The PM Falters Yet Again

Every time the Tories come close to Labour in the polls, the prime minister makes a hara kiri kind of gaff likely to cost him dearly in political terms.

The latest public outrage he generated by backing his cheating Cabinet minister, the arrogant and bullying Maria Miller, is perhaps without precedent.

It seems that David Cameron is accident prone on many levels, not least of all his erroneous and unpalatable judgement of people.

One may well ask, what drives him to protect ill-doers – especially those in his inner circle who flaunt the basic precepts of honesty – when politicians of all parties are viewed in a bad light by a disquieted electorate for their self-indulgent behaviour.

People from all walks of life are shocked and disgruntled by the attitude taken by the PM, who has miscalculated the backlash following his uncritical and rather pompous support for a devious woman who must believe she’s above the law.

All he has to do is read the public fury in letters addressed to the editors of major newspapers to realise the enormity of his pronouncement clearing his culture secretary of any serious wrongdoing.

David Cameron is not noted for accuracy. His impromptu reactions to a crisis often land him in worse trouble for lack of an in-depth relevance to detail or a proper study of the vital elements that would shield him from unfair criticism. As a consequence, he must pause before he jumps to conclusions which essentially turn out to be inaccurate in the main and leaves him with little credit.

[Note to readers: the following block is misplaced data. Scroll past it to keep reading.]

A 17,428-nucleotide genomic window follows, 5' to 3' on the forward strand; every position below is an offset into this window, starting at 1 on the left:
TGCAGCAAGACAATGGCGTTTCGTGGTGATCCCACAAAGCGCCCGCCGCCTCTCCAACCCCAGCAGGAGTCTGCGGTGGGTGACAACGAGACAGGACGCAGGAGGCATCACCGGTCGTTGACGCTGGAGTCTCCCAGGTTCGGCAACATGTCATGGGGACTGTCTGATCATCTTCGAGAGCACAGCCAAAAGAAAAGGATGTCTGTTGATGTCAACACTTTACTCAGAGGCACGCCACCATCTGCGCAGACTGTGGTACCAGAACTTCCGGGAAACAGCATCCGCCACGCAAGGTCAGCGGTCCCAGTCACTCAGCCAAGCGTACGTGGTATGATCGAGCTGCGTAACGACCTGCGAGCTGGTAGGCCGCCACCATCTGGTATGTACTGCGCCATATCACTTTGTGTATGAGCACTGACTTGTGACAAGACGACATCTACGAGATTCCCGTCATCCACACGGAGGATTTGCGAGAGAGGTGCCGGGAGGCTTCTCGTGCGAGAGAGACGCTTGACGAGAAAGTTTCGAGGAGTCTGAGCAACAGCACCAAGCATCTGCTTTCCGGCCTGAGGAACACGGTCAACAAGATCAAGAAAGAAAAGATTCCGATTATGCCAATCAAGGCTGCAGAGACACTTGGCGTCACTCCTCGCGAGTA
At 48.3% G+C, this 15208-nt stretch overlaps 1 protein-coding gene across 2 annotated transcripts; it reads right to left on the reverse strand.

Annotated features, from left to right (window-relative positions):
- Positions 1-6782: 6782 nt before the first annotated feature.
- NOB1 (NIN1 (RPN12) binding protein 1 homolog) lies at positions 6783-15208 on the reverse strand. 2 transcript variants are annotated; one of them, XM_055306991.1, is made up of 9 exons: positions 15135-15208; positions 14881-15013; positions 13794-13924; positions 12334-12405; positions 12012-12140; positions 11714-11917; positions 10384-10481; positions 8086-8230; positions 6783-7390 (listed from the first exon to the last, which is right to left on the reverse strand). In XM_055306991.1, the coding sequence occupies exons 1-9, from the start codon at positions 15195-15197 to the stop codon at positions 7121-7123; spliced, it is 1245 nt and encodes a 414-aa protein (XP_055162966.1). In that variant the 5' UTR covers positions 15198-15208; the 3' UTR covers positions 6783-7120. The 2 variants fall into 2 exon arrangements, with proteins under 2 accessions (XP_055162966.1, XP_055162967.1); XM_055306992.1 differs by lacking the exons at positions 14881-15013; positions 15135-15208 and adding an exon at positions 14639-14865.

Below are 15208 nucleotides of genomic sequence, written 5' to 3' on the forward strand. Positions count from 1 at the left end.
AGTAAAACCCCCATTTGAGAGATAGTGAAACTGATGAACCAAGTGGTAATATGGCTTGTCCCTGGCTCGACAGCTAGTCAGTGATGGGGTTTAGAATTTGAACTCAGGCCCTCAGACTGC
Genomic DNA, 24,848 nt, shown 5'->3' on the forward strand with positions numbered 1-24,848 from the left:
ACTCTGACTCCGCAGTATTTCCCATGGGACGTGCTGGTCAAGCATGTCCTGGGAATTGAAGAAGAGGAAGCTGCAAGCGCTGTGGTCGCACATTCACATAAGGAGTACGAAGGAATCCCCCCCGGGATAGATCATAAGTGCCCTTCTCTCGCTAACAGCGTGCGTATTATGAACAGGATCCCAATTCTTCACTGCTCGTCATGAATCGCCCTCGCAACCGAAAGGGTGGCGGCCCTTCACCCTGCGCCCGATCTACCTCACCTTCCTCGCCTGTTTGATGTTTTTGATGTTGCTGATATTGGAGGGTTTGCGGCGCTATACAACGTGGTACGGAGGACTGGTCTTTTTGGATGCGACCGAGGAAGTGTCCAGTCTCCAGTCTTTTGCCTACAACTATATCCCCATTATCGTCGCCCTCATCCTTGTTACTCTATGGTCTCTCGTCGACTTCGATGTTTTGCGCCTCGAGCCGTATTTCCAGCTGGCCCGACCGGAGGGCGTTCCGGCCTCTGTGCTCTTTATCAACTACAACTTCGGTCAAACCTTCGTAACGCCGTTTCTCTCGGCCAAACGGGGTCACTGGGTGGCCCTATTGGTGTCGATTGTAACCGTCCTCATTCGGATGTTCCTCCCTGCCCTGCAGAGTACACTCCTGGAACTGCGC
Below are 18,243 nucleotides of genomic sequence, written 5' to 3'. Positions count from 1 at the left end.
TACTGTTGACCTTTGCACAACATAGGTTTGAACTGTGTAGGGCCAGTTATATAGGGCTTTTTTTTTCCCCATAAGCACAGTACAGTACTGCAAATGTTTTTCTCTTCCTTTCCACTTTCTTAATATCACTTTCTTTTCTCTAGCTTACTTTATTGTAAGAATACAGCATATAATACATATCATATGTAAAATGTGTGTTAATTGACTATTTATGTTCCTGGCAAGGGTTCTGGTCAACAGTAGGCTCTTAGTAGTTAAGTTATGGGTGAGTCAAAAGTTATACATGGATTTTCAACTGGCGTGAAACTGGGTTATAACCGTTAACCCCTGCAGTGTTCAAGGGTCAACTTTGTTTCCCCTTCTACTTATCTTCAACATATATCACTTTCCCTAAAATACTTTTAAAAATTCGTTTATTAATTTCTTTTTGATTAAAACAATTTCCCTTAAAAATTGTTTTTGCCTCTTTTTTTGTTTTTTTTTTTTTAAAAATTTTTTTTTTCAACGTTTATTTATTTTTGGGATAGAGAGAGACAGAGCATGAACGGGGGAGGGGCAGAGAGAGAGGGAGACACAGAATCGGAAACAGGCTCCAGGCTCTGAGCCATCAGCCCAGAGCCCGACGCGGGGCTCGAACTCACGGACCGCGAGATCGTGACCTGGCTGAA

Maria Miller has lost every inch of prestige she’s ever had and should now eat humble pie and resign.

The revelations that have come to light – mainly her campaign to browbeat the watchdog investigating her expenses claims, and her threats to derail the enquiry – are matters that have serious consequences and are a slur on our parliamentary ethos.

Her apology to the House of Commons was considered by Sir Bryan Thwaites in his letter to The Times as ‘one of the most disgraceful and contemptible speeches ever heard in the chamber. That she was not howled down is almost as disgraceful and yet another blot on the collective reputation of our MPs’.

If Maria Miller does not have the decency to resign the PM should sack her without further deliberation and save his party from being annihilated at the next general election.

Having gifted Labour this latest scandal to nail him with, wise counsel is now urgently needed to repair the damage that the PM, in a moment of sheer madness, inflicted on himself and his party.

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